The size pin on your chain breaker should correlate directly with the size of your motorcycle chain. The usual sizes are 520 and 530, which both have the same pin size. 

Start By Measuring the Chains

Before you cut the new chain and fit it to your new bike, you want to make sure you match the chain length as close as is possible to your hold chain. You could also measure the chain against the bike if you’re unable to measure each chain side by side.

Start by moving the axle forward and extending the new chain all the way across until it is completely taut. Leave a little bit of room for the master link and bear swing arm motion in mind.

You can always shorten the chain later if you end up making it a tad too long, rather than make it too short and have to insert two master links. The more master links you have on your chain, the higher the likelihood of it snapping while you’re out on the open road.

Motorcycle chains feature a design made up of thin outer links and delicate inner links. When you align the old chain with the new, each end needs to be an internal link. The master link connects the inner links.

Before you break the chain, make sure you mark the area you intend to cut. You never want to find yourself in a position where you can’t find the right link or you end up picking the wrong link and mess up the whole procedure.

The chain rivets come with heads that secure them in place. While you don’t have to grind them down and off before you use your chain breaker, it could make the next step a bit easier. 

How to Use a Chain Breaker

Now you’re ready to learn the fun part — how to use a chain breaker! Once you have the chain taut and you’ve aligned the pin, breaking the chain itself isn’t all that difficult. Make sure you have selected the correct size pin before you get started.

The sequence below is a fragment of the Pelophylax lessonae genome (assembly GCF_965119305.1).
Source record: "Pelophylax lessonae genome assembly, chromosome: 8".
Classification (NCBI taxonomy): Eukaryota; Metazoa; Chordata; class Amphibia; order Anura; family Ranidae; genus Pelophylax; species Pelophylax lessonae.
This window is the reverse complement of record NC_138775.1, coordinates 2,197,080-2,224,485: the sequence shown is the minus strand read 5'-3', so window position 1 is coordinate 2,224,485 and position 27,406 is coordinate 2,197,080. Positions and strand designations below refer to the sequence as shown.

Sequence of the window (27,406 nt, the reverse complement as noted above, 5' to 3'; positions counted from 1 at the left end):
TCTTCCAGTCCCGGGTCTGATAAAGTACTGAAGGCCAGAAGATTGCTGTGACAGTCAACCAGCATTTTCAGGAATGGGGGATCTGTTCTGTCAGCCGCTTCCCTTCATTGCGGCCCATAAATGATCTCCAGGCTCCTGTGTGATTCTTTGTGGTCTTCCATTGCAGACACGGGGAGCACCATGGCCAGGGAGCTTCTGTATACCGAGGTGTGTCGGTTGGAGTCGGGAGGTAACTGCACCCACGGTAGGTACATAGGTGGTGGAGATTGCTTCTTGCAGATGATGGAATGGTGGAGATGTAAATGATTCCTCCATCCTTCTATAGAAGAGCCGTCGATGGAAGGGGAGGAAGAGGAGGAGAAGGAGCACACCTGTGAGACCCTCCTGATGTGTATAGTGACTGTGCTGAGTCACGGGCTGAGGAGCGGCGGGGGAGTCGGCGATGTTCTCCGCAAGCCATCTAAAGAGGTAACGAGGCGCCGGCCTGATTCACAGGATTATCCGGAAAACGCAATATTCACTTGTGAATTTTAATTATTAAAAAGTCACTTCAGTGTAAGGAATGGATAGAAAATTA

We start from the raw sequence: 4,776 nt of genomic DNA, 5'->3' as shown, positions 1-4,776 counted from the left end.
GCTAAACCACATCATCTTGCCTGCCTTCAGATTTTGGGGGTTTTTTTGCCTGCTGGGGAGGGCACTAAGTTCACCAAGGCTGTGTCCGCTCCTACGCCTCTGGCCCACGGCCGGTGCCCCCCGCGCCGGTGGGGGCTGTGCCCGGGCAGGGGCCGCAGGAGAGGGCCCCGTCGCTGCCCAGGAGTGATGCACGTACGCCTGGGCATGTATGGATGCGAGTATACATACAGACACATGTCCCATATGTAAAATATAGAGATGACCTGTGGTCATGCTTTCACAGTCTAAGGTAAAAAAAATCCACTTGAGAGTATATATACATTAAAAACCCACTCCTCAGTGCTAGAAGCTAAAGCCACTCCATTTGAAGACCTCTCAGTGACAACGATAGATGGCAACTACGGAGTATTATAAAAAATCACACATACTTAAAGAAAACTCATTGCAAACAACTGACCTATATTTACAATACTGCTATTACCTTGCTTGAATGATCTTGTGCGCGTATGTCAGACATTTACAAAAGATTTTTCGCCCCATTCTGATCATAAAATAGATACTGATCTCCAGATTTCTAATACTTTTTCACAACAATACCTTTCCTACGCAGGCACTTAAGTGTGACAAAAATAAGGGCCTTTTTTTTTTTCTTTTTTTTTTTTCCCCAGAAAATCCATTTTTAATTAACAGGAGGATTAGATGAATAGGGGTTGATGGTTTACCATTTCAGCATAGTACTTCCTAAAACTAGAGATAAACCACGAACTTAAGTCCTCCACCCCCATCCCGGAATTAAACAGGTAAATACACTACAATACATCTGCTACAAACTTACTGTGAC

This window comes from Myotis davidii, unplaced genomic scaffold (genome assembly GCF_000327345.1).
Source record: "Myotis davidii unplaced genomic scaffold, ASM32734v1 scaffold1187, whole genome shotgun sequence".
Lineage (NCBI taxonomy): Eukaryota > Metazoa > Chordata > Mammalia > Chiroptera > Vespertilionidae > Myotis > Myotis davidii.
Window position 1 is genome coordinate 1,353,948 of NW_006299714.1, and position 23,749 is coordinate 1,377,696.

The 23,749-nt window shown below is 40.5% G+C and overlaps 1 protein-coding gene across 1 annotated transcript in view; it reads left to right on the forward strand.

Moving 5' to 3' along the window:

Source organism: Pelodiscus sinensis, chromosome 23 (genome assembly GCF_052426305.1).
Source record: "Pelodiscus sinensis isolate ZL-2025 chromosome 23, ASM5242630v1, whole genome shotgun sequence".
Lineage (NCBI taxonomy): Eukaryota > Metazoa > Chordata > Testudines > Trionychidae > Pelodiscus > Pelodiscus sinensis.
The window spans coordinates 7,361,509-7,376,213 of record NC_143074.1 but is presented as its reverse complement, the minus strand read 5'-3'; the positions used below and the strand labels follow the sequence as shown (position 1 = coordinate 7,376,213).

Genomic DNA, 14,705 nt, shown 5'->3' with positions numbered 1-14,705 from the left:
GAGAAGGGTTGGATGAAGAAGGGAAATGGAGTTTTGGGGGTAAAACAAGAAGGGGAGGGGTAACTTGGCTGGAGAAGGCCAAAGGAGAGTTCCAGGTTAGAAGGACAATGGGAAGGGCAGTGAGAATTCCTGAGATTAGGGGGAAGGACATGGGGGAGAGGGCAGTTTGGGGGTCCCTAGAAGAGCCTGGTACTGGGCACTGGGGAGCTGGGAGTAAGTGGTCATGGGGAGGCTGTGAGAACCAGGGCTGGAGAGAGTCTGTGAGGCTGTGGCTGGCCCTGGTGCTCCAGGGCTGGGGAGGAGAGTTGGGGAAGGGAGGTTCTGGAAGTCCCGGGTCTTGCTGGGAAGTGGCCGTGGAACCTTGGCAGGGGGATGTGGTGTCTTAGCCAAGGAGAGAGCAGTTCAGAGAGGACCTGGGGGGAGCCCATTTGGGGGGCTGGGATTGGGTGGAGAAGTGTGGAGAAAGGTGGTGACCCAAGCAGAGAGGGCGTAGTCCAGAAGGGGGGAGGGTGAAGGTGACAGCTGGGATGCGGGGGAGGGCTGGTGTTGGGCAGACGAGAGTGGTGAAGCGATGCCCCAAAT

The alignment bolt holds up the pin, so the bolt and pin need to be level. Hold the alignment bolt and turn the push bolt counterclockwise to push the bin back. Next, insert the chain link that you previously marked inside your chain breaker and turn the alignment bolt. Keep turning until the rivet and pin meet.

The pin needs to be situated right on the rivet rather than putting pressure anywhere else on the body of the link. If you push on the link plate, this could bend the pin. The bottom of your chain breaker will have sufficient room so that the rivet can fall from the bottom of it. Make sure the rivet is out of the way and won’t press the chain breaker, or this could cause the pin to break.

Take a screwdriver or wrench and turn the chain breaker, so it punches each rivet out. You will need to use some elbow grease to get the rivet going, which is why checking, double-checking, and triple-checking the alignment is so important. Continue to turn until the rivet drops through

the bottom of the chain breaker. At that point, you should have a length of chain that is close to your desired measurements.

If the chain isn’t the right length the first time and you end up having to use two master links, you can do so, but you will increase the chances that the chain will break with frequent riding. It’s better to check your measurements and alignments a few times to make sure everything is correct before you break the chain.